"Perhaps these are some of the reasons why there is a renewed interest in the AOP among so many young Jesuits.  But, in truth, I think there is a deeper and simpler reason, a reason which has been articulated time and time again by Jesuit spiritual writers, by countless Father Generals, and recently by men such as Pedro Arrupe and Karl Rahner: devotion to Christ’s Heart is something essential to the Society of Jesus.  Thus as something essential, as long as there are Jesuits, there will be a zeal for spreading the message of love of the Sacred Heart. 

"While for a time it may have appeared to be on the wane, interest in the Sacred Heart among Jesuits is not disappearing.  No, to the contrary, it appears to be growing.  In one of his last and most famous letters to the Society, “Rooted and Grounded in Love,” Pedro Arrupe stated:  “I am convinced that there could be few proofs of the spiritual renewal of the Society so clear as a widespread and vigorous devotion to the Heart of Jesus.”  I pray that this saint’s words were prophetic and that interest in the Sacred Heart among young Jesuits is indicative of a greater spiritual renewal in the Society of Jesus.  For as always, the world is in great need of knowing the love of Christ’s Heart.  May Jesuits always be at the forefront of spreading this love to the whole world."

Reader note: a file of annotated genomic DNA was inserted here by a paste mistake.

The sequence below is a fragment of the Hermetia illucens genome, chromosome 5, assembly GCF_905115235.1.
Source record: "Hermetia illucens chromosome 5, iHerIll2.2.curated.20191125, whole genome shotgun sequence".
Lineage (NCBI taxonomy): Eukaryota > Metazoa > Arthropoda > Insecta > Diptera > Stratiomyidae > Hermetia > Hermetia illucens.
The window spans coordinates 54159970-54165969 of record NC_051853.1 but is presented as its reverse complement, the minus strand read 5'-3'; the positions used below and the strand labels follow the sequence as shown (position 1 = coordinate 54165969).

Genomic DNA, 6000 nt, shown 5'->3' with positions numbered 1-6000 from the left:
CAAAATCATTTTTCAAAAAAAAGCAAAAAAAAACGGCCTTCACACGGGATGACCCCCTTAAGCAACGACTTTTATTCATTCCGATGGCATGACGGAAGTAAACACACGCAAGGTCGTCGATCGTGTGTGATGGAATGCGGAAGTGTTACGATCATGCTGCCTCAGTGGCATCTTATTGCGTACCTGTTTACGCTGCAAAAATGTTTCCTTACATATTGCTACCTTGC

Homily for Lent, Third Sunday, Cycle C

Do you ever pray when you read the newspaper?  Or watch the evening news?  In today's Gospel (Luke 13: 1-9) we get the 1st Century equivalent of this.  News spread by word of mouth back then and "some people told Jesus about" two tragic events.  In Galilee, where Jesus was raised, the Roman governor Pilate killed some Jews as they were offering a religious sacrifice.  Their blood "mingled with the blood of their sacrifices."  And in Jerusalem, eighteen people were killed "when the tower at Siloam fell on them."  Reflecting on this, the people sharing these news stories with Jesus wondered what sins these victims must have committed to have warranted such punishment from God.  Jesus tells them that they've got it all wrong.  God doesn't punish in this way.  

I grew up with an image of God that was very negative and I can pinpoint where that image was planted in my consciousness. I was about five and my extended family had gotten together to visit my grandparents.  As the adults were conversing around the large (at least to a boy) dining room table, I was chasing my cousin Ronny. My father told me, "Cut it out," and being the good boy I was, I obeyed him.  But when the adults got busy again with their conversation, I poked Ronny and he poked me and we started fooling around again.  As I chased him I slipped on the rug, fell, and hit my head on the table and started crying.  My father said to me: "See! God punished you!"  In that moment God became a policeman just waiting to catch little boys when they were misbehaving, and the jury and judge who would pass sentence on them, and the executioner--all rolled into one.